As the 2020 elections just keep getting closer, Democrats have scored another victory in their fight to overcome GOP obstruction. A panel of North Carolina judges has approved a new Congressional district map that seems poised to deliver two additional seats to Dems on top of the three in the state that they already had. That development would bring the total to eight for Republicans and five for Democrats. Although Democrats had argued that the new lines developed after a court order still weren’t fair enough, they’re still likely to see electoral gains.
State Democratic Party Chairman Wayne Goodwin insisted:
‘North Carolina Democrats will not stop fighting for truly fair maps where voters — not undemocratically-elected politicians — choose their representatives, and we look forward to sending new representatives to Congress who will better reflect our state’s values.’
The North Carolina Republicans who now have to reassess their career include Rep. George Holding, whose new constituency gave most of their votes to Hillary Clinton in 2016. Another Congressman, Republican Mark Walker, is facing an even steeper challenge. Although his district went mostly for Trump in the 2016 election according to its old boundaries, the new lines encapsulate an area in which Hillary Clinton led by a whopping twenty percent.
Although Holding has not yet said what his next step will be — and filing for running for seats in Congress closes relatively soon, on December 20 and there are even already Democrats eyeing his seat — Walker has already asserted his opposition to the new lines and intent to keep doing… something. It’s just not clear what.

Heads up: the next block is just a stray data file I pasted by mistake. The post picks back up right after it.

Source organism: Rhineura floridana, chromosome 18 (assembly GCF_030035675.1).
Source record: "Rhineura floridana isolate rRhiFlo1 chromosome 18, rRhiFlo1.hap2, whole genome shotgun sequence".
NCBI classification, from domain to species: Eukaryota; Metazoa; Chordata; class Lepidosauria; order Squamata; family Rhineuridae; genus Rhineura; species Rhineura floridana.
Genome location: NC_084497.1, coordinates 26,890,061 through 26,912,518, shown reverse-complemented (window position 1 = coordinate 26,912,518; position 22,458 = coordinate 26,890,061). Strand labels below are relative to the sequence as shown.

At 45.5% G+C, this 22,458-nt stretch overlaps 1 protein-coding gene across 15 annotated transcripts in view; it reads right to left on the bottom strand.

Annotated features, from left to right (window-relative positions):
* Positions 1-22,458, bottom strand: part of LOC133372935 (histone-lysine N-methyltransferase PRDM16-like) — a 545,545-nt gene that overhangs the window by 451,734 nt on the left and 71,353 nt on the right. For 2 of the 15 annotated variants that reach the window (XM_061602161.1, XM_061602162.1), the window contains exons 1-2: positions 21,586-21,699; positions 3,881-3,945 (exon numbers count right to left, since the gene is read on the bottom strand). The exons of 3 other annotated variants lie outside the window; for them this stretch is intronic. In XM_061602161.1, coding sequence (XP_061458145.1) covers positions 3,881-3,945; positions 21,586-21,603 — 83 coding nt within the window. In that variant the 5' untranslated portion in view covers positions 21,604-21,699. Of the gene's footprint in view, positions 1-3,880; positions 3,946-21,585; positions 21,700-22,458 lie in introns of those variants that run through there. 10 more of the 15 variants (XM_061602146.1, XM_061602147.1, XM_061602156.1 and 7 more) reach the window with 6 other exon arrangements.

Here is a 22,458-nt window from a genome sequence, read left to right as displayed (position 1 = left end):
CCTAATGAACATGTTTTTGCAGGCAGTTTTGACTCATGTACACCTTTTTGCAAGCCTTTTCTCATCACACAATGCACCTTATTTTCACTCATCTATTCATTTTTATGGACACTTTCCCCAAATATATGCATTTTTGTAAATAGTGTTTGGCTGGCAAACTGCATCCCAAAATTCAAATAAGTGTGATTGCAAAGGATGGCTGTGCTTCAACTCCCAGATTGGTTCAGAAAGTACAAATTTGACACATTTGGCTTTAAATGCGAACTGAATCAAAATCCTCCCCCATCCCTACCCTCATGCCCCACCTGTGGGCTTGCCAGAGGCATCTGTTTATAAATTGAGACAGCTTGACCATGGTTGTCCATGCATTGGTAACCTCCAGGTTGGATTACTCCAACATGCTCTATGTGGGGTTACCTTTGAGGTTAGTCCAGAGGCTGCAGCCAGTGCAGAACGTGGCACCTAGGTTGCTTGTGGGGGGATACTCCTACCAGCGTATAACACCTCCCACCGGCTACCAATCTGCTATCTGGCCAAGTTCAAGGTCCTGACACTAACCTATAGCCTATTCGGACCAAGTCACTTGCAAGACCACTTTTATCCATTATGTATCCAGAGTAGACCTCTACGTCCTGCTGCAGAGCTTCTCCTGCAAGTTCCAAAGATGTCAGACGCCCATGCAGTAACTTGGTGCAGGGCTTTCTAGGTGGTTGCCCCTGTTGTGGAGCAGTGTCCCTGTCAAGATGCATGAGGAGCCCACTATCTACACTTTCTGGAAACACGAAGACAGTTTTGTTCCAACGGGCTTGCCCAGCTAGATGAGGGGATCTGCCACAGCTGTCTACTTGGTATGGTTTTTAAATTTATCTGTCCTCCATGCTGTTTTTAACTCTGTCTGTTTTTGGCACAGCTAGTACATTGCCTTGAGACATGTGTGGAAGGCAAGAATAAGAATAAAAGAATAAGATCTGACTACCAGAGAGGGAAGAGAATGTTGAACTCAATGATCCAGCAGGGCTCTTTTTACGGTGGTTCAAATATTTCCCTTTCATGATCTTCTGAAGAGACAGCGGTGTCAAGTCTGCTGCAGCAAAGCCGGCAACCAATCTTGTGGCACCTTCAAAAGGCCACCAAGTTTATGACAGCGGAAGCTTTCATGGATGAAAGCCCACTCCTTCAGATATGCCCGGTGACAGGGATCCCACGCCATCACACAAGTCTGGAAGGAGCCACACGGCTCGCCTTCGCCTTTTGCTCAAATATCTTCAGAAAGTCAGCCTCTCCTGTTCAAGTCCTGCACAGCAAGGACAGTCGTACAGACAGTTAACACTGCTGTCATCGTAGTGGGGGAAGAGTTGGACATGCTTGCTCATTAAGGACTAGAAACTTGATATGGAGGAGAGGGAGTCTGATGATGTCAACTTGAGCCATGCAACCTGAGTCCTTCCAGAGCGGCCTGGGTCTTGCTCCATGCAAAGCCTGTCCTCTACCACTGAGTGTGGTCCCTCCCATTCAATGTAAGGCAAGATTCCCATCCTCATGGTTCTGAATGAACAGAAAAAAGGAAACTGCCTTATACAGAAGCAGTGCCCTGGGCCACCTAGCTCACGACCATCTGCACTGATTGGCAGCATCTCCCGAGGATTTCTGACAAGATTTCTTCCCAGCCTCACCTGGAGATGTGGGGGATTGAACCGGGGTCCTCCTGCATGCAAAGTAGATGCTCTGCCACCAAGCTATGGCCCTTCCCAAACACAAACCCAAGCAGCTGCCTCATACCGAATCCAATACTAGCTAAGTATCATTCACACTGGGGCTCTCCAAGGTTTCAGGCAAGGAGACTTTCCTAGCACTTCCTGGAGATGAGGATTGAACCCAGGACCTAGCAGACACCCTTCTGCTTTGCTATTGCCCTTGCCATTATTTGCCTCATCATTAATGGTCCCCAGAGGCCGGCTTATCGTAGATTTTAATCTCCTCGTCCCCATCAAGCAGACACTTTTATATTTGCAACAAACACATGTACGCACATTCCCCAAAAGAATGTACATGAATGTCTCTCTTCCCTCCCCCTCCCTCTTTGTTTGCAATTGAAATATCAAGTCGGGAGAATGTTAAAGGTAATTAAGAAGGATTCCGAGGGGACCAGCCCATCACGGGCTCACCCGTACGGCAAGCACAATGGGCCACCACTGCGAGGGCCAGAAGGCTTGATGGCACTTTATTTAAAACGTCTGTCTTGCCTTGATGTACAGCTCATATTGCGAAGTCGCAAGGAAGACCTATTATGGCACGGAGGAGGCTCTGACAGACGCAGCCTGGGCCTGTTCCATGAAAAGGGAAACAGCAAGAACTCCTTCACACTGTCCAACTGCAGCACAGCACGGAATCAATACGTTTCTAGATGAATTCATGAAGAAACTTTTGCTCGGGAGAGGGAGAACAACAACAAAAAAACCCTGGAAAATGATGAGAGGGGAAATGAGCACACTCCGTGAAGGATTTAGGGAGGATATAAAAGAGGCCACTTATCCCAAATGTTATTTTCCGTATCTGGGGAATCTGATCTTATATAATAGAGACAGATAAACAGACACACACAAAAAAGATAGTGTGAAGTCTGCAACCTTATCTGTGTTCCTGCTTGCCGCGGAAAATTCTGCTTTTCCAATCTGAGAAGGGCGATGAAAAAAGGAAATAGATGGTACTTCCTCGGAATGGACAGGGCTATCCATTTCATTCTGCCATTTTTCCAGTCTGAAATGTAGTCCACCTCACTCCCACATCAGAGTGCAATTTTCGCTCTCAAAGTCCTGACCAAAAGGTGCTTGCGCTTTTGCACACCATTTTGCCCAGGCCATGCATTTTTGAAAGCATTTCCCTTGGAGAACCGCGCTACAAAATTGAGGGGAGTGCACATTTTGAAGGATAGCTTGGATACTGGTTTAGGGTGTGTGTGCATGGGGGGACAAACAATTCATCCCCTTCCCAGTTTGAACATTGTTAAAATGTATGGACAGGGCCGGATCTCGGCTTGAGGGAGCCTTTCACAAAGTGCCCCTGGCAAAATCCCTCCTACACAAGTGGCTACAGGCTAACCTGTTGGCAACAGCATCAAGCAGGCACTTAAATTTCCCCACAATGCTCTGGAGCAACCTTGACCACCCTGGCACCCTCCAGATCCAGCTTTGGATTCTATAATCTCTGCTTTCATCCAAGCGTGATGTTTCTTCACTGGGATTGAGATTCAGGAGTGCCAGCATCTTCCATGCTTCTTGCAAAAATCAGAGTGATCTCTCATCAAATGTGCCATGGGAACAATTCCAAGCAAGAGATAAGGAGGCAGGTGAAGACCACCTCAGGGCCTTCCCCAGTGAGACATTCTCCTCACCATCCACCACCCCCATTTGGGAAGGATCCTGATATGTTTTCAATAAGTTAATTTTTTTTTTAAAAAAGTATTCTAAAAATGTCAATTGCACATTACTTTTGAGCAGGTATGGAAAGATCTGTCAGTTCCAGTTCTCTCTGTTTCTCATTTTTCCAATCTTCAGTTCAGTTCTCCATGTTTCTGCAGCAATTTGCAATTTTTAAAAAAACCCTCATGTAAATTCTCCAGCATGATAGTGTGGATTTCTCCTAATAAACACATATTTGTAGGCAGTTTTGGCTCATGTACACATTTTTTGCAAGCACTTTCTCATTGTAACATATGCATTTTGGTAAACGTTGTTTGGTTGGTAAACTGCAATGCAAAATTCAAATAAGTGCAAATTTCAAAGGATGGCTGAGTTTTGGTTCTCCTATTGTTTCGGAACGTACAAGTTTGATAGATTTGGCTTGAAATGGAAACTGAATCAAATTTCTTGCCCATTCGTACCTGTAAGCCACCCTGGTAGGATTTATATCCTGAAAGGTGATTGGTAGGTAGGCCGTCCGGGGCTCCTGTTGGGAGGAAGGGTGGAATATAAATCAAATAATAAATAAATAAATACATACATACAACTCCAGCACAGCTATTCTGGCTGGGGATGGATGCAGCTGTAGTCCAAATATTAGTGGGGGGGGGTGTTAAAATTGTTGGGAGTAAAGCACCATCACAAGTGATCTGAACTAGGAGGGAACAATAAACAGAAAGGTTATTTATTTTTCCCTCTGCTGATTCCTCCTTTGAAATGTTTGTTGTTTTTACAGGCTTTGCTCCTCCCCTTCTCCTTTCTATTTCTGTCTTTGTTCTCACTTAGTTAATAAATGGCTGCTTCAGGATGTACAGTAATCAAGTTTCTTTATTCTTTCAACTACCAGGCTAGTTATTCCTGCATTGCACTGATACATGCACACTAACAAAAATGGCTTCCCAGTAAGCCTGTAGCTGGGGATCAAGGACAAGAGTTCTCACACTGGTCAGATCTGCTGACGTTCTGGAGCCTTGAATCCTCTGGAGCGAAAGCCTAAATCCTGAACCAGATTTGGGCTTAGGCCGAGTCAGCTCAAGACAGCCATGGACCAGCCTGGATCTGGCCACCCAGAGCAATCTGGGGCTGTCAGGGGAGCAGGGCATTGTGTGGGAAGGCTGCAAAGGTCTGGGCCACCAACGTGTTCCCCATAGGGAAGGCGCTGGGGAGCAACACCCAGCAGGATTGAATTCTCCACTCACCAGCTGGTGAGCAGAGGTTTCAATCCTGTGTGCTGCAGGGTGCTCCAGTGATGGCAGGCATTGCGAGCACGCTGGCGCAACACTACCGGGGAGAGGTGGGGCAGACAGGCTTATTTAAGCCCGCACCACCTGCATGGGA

‘I ran for Congress on the promise of people over politics. That promise will not be overridden by hasty judicial action or the actions of others.’
To be clear, there’s nothing hasty about the current judicially-mandated new district map. The old lines were apparently in legal limbo for ten years, ever since they were first enacted following the most recent census. The new map will, ironically enough, be used only once, considering it will yet again be time for a redraw in 2021 following the next census.
The 2020 elections seem poised to deliver big wins for Democrats across the board. Trump consistently loses by big margins when pitted against leading Democratic presidential candidates, who, of course, have a whole host of issues to run on, from Trump’s documented corruption to his also documented incompetence.
On the Congressional level, Democrats will have to hold on to a number of competitive seats that they nabbed in the 2018 midterm election’s blue wave, but there’s plenty of room for them to struggle with a few and still maintain the majority. Having that majority has allowed Dems to launch the impeachment inquiry and hold the president accountable for his abuse of power. In the Senate, the Cook Political Report rates three currently Republican-held seats as toss-ups and just one Democratic one as also a toss-up. If Dems hang onto all of their own seats and take four seats from the Republicans, they’ll become the majority party in the upper chamber.